common in most animals that live largely in the dark—the white fish of the Kentucky caves, for instance. Then the large eyes and their capacity for reflecting the light—a common feature of nocturnal eyes, witness the owl and the cat. And finally the evident confusion in the sunlight, the hasty flight toward dark shadow, and the carriage of the head while in the light, re-enforced the idea of an extremely sensitive retina.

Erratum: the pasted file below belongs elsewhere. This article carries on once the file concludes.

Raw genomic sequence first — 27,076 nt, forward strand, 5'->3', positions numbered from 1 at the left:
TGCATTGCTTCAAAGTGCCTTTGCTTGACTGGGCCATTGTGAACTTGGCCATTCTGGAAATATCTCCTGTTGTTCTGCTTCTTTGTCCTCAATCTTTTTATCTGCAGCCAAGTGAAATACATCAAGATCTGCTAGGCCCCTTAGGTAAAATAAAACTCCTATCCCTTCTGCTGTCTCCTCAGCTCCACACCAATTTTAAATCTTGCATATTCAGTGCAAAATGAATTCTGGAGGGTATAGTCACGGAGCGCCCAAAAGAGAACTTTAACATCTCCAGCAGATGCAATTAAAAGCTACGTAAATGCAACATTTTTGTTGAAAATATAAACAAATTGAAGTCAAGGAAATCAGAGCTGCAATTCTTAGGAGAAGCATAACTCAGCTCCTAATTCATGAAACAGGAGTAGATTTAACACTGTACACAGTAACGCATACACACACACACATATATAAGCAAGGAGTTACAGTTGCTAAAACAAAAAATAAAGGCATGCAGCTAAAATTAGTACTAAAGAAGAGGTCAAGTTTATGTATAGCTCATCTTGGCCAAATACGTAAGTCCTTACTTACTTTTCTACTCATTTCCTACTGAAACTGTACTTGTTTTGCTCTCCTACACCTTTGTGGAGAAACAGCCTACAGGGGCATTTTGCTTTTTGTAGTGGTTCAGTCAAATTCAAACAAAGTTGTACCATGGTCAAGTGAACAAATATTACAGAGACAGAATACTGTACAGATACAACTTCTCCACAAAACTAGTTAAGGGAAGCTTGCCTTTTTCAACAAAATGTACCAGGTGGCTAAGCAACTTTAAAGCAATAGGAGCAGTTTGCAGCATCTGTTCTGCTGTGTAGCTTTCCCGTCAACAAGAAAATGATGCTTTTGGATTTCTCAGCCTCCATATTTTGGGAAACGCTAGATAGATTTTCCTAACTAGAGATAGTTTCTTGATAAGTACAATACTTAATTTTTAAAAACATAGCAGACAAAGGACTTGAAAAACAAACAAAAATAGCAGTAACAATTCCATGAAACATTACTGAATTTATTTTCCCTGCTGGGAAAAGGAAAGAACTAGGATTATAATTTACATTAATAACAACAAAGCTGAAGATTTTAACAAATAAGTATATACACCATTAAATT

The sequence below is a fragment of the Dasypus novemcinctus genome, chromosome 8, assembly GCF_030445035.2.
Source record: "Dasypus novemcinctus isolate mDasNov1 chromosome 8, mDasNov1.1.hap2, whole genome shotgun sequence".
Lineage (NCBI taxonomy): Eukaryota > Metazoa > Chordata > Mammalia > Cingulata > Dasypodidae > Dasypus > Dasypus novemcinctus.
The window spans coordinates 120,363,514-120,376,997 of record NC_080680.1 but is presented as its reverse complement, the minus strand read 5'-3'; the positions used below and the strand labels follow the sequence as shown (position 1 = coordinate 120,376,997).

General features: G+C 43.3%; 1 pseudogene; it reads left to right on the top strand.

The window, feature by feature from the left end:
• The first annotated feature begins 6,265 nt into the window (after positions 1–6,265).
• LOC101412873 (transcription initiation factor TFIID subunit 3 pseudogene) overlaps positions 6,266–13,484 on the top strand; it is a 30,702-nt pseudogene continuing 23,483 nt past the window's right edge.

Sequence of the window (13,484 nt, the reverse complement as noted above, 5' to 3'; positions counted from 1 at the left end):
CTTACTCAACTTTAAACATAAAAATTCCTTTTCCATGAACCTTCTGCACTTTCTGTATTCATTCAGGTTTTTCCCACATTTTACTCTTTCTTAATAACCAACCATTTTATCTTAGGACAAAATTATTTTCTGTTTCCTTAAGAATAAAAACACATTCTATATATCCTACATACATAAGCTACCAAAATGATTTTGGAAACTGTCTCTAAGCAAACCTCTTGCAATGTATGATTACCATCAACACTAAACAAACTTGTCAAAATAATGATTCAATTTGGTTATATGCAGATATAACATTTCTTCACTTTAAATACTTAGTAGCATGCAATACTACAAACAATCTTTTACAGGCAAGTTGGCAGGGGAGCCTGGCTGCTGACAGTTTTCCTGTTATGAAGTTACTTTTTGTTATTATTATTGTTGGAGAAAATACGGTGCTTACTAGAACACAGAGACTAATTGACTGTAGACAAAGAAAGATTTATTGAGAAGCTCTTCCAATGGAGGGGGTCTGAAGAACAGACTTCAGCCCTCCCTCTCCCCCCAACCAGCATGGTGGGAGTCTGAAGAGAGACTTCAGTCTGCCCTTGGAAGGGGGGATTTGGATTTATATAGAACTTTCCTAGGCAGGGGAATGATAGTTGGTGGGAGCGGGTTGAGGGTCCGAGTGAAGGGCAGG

"Beneath my feet, then, the earth must be tunneled out to an enormous extent, and in these caverns the new race lived. The presence of ventilating shafts and wells all along the hill slopes—everywhere, in fact, except along the river valley—showed how universally the ramifications of the underworld extended.
"And it was natural to assume that it was in the underworld that the necessary work of the overworld was performed. This was so plausible that I accepted it unhesitatingly.